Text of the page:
What about wood? Again, conditions have to be just right if large woody plants are to thrive. It is only the unique remarkable cohesiveness of water that confers on it one of the highest surface tensions of any familiar fluid (apart from mercury) as well as a remarkable tensile strength (columns of water in small tubes “stick together”). These together allow water to be drawn to the top of tall woody trees. Without water’s unique cohesiveness, there would be no trees and perhaps no sustainable fire. Fire constructed out of grass and other less substantial fuels would burn out quickly and be hard if not impossible to maintain. Fires need wood, and wood needs trees, and trees need the properties of water to be exactly as they are.
    In the story of fire, a further intriguing element of fitness is more relevant to the later development of metallurgy. It is the fact that the smelting of iron and copper from their ores necessitates temperatures of more than 1200 C. Such temperatures are very hard to reach in ordinary wood fire, and instead require the firing of kilns with charcoal, which is essentially wood cooked in a low oxygen environment. Burning charcoal in ventilated kilns generates not only sufficient heat to smelt ore but also the reducing atmosphere necessary to draw the oxygen from the metal in the ore. I think it can be asserted that without these properties of charcoal, the utilization of copper and iron might never have been achieved.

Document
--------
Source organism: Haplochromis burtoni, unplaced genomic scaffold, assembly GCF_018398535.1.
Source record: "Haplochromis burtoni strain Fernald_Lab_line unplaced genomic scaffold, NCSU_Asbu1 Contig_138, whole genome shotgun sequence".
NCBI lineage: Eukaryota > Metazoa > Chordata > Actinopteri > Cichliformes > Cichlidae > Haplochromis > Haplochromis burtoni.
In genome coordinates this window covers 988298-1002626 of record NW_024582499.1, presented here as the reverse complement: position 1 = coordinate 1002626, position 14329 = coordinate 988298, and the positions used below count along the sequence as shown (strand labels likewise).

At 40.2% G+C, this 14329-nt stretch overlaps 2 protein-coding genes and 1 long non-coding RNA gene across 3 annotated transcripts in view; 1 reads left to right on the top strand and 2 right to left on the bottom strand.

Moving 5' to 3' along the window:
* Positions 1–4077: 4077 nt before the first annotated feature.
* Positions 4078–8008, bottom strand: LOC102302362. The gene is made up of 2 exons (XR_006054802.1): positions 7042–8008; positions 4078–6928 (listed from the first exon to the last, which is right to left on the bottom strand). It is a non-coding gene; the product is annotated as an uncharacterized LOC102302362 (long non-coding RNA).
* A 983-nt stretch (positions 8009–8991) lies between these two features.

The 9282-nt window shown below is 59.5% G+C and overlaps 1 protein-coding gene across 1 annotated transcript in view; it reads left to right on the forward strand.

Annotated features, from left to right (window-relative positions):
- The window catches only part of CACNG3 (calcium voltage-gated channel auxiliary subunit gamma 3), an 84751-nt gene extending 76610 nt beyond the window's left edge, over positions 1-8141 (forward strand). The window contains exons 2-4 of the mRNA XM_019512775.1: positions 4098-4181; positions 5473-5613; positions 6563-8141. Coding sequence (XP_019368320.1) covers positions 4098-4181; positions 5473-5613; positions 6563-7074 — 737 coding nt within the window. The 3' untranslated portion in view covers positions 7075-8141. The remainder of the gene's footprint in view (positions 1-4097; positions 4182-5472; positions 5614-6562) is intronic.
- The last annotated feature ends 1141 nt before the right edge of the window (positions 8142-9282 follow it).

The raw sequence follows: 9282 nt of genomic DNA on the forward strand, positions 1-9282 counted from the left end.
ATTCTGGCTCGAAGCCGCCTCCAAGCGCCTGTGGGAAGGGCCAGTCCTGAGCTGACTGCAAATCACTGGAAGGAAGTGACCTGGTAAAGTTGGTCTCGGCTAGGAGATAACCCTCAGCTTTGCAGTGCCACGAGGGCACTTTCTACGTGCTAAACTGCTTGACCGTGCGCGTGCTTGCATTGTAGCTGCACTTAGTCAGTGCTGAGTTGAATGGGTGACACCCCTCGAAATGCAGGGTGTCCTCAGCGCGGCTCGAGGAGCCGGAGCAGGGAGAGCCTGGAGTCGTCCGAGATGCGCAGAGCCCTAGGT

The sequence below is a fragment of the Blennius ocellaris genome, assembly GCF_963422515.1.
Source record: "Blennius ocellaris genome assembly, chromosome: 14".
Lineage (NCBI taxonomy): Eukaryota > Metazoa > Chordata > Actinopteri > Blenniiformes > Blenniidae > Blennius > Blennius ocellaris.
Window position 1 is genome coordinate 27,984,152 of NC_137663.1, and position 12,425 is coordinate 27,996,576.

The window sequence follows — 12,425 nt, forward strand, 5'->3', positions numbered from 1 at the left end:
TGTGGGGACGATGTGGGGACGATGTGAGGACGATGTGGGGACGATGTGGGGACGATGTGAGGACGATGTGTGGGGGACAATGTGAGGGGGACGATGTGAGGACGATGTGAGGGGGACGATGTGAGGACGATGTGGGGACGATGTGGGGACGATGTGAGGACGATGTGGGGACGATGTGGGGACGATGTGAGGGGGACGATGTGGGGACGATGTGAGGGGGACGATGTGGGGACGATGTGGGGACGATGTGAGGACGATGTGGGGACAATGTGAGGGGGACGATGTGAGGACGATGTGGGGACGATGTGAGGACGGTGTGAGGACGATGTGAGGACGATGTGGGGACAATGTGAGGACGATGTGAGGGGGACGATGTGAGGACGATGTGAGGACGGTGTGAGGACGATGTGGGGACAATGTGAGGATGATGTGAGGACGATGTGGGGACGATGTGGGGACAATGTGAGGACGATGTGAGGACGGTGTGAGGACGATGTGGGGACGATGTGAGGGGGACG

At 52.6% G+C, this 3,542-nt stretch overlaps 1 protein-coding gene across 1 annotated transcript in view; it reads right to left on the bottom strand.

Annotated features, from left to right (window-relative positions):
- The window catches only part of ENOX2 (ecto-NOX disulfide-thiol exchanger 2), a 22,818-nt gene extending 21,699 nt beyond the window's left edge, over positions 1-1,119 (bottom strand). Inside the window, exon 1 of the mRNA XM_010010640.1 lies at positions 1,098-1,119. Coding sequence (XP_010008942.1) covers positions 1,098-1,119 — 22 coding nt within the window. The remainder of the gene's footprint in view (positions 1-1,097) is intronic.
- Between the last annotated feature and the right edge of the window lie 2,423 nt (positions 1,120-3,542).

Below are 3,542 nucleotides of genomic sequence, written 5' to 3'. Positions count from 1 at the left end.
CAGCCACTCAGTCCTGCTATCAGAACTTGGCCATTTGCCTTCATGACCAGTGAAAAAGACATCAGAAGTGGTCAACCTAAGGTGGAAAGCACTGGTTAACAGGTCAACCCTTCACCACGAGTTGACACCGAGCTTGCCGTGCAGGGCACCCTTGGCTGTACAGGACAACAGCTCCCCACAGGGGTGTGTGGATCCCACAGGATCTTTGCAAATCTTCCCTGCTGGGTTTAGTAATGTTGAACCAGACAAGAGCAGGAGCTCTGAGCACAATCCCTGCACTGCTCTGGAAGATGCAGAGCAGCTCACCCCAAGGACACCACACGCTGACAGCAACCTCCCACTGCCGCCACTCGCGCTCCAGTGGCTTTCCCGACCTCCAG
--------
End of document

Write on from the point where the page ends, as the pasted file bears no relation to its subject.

And again the temperature range in which metals possess the tensile strength for the manufacture of tools (e.g., iron), and can serve as conductors of electricity (copper), is that same ambient temperature range at which, as mentioned above, water is a liquid, in which carbon compounds can be manipulated for biochemistry, and in which oxygen is relatively inert. We see a series of temporal coincidences upon which, it is no exaggeration to claim, literally everything depends.
    As Gowlett rightly observes, we are the only animals that have mastered fire. But this in itself is no mystery. Other intelligent animals that might have come to utilize fire — dolphins, parrots, ravens, elephants, even chimps — are simply anatomically ill-equipped to initiate fire. Only beings of our particular android design and size possess a superb manipulative tool — the hand — and can therefore make and master fire, developing what Gowlett terms a “true pyrotechnology.”